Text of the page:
In the case of Computer Associates International Inc. v. Altai Inc. (1992), the court involved was the United States Court of Appeals for the Second Circuit. This Court developed a three-step test to determine the magnitude and scope of the idea-expression dichotomy. The three steps involved in this process are:
This test, known as the Abstraction-Filtration-Comparison test, has been used to identify substantial similarities between two creative works. In particular, it has been used to determine whether non-literal elements of a computer program have been copied by comparing the protectable elements of two programs.
One of the most quoted phrases of the celebrated American jurist and legal scholar Justice Holmes is, “Others are free to copy the original, they are not free to copy the copy”. This quote can be another competent standard for the idea-expression dichotomy where the original is the idea and the copy is the expression of the said idea.
The House of Lords debated in Designer Guild Ltd. v. Russell Williams (Textiles) Ltd. (2000) what is meant by the assumption that there is no copyright in ideas, and what is the foundation of the idea-expression dichotomy. It was said that all copyright works are based on a concept and that all works are the manifestation of the author’s thoughts as shown by his choice of ways of expression.
A landmark case of the U.K. concerning this topic was Ibcos Computers Ltd. v. Barclays Finance Ltd. (1994). Here the court explained in great depth the extent of applicability of the idea-expression dichotomy in U.K. jurisdiction.
Doctrine of Merger
The concept of the doctrine of Merger is an exception to the dichotomy theory. This doctrine applies in cases where a distinction between idea and expression cannot be made and says that in such cases, copyright would not apply even to the expression of the idea. This mainly happens when the expression of the idea is intrinsically linked with the idea itself. An Indian authority in this regard is the Delhi High Court case of Mattel, Inc. and Others v Jayant Agarwalla and Ors. (2008). In this case, the Court elaborated on the principle of merger and held that if the idea is such that it becomes the expression or vice versa, copyright over the same cannot be granted because it would end up creating a monopoly over the idea itself.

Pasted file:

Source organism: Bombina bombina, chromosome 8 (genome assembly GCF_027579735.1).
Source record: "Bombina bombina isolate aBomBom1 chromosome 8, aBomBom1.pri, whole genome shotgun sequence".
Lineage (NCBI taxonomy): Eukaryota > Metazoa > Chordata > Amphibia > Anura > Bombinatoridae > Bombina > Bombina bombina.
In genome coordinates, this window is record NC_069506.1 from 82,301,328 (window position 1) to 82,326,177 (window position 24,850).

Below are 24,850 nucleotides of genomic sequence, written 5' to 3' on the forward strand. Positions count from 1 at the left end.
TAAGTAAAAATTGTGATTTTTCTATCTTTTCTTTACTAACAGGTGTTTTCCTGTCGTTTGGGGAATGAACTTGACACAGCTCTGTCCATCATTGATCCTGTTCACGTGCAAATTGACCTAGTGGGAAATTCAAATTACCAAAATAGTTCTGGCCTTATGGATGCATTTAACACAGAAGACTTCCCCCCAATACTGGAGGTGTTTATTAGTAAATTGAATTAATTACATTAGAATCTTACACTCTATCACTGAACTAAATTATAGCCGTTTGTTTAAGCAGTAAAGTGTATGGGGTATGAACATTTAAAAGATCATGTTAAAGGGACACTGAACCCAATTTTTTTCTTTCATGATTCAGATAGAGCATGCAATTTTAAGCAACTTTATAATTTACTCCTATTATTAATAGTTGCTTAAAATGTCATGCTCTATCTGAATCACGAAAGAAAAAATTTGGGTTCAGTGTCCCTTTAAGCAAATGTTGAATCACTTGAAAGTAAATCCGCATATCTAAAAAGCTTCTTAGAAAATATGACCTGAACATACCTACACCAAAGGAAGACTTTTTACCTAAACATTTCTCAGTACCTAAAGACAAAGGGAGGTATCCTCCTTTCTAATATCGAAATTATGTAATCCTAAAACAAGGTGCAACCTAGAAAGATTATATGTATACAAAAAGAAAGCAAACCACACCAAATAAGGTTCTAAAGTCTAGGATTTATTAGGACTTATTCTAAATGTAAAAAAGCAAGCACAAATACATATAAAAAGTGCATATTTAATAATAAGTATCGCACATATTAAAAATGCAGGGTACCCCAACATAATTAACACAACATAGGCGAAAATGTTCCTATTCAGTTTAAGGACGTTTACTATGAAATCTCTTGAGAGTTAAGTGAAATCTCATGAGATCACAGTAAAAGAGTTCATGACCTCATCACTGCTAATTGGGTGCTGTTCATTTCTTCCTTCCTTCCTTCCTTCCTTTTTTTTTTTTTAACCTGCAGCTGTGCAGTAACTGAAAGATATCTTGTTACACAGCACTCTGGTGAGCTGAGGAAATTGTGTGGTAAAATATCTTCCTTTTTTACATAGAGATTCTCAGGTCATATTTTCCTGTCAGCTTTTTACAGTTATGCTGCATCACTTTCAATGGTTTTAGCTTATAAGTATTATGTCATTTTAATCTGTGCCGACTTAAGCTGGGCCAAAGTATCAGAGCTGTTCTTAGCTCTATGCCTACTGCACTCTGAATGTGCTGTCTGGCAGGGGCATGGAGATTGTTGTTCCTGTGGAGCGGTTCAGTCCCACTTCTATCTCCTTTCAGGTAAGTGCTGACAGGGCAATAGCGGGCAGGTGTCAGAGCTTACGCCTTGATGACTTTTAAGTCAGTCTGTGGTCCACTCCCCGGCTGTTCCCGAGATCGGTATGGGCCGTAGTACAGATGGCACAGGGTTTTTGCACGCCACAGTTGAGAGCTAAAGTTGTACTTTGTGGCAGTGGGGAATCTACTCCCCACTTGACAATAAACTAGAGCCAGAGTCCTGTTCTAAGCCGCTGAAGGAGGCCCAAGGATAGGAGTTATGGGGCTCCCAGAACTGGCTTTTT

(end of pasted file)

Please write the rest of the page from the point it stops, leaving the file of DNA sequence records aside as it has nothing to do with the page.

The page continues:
Scènes à Faire
The term ‘scènes à faire’ means ‘obligatory scene’. This doctrine recognizes that there are certain elements to a particular genre that are intrinsic to it. Thus, for any work in that genre, those elements would be inevitably present. But such a presence cannot be a criterion for copyright infringement. This doctrine originated in the U.S. case of Cain v. Universal Pictures (1942). In this case, it was held that similarities and incidental features that are essential to the atmosphere and spirit of any creative work or activity are not copyrightable for originality.